National's promise of tax cuts raises questions over how it would afford them

National's doubling down on its promise of tax cuts but that's raised questions about how it would afford them.

The party's holding its annual conference in Christchurch - the first since Christopher Luxon took over as leader.

National Party faithful got to know Christopher Luxon as he returned to his hometown for his first National conference as leader. But Luxon handed the day's biggest calls to his deputy Nicola Willis.

She gave the Government's Cost of Living payment a new nickname - Kiwispray - and tidied up Luxon's fumbles this week - like the on-again, off-again tax cut confusion.

"National will index tax thresholds to inflation," Willis said at the conference.

Alongside moving tax brackets up, National plans to ditch the 39 percent top tax rate for high-income earners and a slew of other taxes.

But the Council of Trade Unions (CTU) has done some numbers.

"National needs to show how it's going to add up, currently there's no way the numbers add up," CTU economist and policy director Craig Renney said.

Renney said across a term of Government, indexing tax brackets to inflation would cost $6.2 billion, axing the 39 percent bracket another $2.4b and all up National's tax cuts would cost $11.7b over three years.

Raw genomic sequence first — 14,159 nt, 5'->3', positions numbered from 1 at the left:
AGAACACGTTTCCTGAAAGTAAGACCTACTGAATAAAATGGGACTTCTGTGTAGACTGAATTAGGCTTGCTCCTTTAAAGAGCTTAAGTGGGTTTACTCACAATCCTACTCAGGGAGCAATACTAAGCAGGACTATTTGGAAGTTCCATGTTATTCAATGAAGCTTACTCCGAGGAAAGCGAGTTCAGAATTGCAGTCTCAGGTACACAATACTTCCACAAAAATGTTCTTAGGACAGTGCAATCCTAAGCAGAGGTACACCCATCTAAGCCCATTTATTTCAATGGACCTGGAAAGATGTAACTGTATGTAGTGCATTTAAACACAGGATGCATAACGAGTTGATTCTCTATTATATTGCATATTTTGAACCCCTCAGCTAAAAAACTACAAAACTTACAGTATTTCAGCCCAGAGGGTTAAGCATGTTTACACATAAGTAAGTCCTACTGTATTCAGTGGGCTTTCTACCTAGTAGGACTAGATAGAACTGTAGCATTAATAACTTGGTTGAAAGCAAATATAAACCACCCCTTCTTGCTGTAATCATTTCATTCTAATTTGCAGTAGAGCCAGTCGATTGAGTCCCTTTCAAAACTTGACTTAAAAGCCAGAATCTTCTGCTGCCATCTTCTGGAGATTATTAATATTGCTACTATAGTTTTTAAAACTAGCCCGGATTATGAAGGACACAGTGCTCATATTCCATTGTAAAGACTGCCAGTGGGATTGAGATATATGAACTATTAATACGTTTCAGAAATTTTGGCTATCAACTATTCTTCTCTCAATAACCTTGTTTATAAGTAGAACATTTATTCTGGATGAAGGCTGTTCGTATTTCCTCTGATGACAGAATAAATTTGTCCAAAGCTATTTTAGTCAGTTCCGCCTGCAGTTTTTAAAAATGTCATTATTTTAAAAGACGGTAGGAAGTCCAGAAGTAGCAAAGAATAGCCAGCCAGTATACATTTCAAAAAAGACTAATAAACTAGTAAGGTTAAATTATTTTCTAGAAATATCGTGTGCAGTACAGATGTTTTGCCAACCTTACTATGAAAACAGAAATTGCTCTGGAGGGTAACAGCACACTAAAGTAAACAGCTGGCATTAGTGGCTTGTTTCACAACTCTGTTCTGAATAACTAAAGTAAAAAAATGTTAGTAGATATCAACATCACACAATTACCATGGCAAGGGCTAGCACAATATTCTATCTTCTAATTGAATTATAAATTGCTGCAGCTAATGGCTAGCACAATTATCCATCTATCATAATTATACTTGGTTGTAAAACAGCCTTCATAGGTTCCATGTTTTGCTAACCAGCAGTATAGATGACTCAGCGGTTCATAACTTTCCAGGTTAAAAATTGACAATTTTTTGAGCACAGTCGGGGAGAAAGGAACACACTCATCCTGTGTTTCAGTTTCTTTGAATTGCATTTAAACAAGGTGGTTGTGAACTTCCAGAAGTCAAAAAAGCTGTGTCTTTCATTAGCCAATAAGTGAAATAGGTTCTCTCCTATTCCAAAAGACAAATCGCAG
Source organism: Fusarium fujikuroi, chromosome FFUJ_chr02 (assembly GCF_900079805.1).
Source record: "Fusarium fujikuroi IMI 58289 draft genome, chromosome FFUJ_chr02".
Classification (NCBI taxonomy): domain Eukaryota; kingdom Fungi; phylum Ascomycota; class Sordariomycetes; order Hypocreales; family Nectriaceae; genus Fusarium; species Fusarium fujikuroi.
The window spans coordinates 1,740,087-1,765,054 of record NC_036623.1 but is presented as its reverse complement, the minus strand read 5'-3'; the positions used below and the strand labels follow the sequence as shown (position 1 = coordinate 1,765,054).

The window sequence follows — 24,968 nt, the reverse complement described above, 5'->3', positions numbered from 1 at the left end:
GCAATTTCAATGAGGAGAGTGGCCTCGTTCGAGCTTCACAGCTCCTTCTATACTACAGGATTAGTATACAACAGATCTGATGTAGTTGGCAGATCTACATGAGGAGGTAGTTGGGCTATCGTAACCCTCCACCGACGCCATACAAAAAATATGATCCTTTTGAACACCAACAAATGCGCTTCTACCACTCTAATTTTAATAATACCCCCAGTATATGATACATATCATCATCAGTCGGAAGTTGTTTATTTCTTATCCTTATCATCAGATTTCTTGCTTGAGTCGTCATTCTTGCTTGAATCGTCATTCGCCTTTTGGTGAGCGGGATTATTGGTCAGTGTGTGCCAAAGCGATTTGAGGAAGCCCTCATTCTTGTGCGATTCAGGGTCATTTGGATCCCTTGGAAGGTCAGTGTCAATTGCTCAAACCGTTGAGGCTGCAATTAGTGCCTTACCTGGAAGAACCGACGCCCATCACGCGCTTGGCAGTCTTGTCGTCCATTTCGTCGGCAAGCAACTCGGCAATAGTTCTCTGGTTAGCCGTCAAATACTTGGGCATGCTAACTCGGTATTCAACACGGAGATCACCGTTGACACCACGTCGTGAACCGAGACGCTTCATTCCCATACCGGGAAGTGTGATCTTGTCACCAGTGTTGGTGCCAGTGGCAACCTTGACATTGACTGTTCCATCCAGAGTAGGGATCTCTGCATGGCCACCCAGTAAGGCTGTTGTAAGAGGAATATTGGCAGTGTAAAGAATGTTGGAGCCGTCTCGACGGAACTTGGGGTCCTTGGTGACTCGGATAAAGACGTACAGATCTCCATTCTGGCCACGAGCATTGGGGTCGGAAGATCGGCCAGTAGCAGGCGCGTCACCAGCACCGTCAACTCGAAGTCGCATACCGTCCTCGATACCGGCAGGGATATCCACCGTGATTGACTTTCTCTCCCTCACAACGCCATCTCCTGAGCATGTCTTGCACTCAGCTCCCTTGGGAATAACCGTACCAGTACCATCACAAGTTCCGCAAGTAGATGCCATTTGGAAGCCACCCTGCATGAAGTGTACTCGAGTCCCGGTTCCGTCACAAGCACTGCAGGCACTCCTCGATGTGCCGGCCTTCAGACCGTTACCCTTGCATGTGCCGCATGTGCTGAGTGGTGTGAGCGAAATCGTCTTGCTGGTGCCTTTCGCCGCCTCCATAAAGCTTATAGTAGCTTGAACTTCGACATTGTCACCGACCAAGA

Renney said the Government would only be left with $6.2b to run the country.

"This is more than just tinkering - this is really big cuts to essential services to deliver the tax cuts and the commitments to health and education they've made today," he said.

"What we're talking about is fundamentally getting a better performance and cutting out waste in the public service and that's how we'll fund it," Luxon said.

It's been a bruising fortnight for Luxon with his Te Puke holiday headache and tax cut confusion - so he really needed to show National's rank and file 700-odd gathered here that the ship is in good shape.

He did that - it was a slick production - and speeches were all met with standing ovations.

But by promising tax cuts without releasing a costed policy until next year, that's going to lead to months of attacks from the left questioning: show me the money.